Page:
Gary Sick, the Iran team leader and former Carter-era National Security Council member, was surprised. “We started out thinking we were playing a weak hand, but by the end, everyone was negotiating for us,” he told The Washington Post. But results like this should surprise no one. The strategic premises of the exercise were: Iran wants to continue its nuclear program; Israel wants to stop Iran’s nuclear program; and the United States wants to avoid conflict. These assumptions closely mirror reality and point to why the United States is increasingly unable to influence events. Conflict avoidance is not a strategy; it is institutionalized weakness.
The Wikipedia article for conflict avoidance is quite well written and seems to capture the current situation with Iran perfectly:
The Thomas and Kilman grid views avoidance as a lose-lose proposition since it does not address the issue at hand. But other sources view avoidance as a useful means of disposing of very minor, non-recurring conflicts whose resolution would expend excessive amounts of time or resources.
The business context also applies to the former and current occupants of the Oval Office:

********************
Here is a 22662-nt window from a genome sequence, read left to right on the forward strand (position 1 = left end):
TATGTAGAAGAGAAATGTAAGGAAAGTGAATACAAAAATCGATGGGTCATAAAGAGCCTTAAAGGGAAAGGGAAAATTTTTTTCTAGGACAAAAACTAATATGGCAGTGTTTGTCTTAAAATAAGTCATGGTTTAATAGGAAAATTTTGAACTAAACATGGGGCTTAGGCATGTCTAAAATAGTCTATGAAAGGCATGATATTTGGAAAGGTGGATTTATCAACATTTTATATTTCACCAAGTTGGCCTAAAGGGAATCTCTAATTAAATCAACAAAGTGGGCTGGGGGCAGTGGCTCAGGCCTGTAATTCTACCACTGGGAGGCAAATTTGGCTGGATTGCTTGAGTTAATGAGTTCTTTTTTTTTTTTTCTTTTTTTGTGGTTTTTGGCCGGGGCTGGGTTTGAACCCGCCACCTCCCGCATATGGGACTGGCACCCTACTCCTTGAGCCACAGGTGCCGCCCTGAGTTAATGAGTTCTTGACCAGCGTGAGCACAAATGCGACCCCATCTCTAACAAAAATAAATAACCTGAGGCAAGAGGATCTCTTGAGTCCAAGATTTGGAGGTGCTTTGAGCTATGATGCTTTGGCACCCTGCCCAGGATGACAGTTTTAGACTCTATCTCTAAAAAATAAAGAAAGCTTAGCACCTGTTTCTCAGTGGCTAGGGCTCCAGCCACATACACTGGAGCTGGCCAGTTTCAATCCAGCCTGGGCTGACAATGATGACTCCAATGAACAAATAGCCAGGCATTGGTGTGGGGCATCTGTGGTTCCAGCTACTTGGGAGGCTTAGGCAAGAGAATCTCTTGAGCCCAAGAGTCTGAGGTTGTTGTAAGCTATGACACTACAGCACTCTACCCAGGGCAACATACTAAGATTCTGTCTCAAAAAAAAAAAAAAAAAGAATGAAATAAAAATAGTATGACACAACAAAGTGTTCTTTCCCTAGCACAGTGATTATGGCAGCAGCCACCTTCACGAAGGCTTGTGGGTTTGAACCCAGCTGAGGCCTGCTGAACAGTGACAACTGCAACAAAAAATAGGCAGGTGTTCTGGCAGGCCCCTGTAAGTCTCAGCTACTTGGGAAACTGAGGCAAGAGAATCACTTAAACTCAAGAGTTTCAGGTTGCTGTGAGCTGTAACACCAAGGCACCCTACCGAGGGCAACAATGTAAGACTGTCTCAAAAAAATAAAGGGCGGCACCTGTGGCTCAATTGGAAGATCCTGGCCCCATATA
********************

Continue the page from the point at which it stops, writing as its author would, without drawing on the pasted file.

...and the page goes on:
poor-performing executives can survive because the president doesn’t investigate or act on employee complaints; conflict can become malignant between departments, because there is no tie breaker to force resolution; and ineffective managers are passed from one department to the next, because the senior executive would rather play ‘pass the turkey’ than cook the goose.
We’ve definitely let this problem go on too long and are past the point of no return. Make no mistake, we the American People are at fault for allowing ourselves to become too distracted by the menial pleasures and drudgery of life and therefore not putting more pressure on Congress, the President, and the State department to lock this hot mess down. Now we are about to suffer the consequences.
Wait, shhh. Listen.
It’s the sound of “we told you so” coming from the future.
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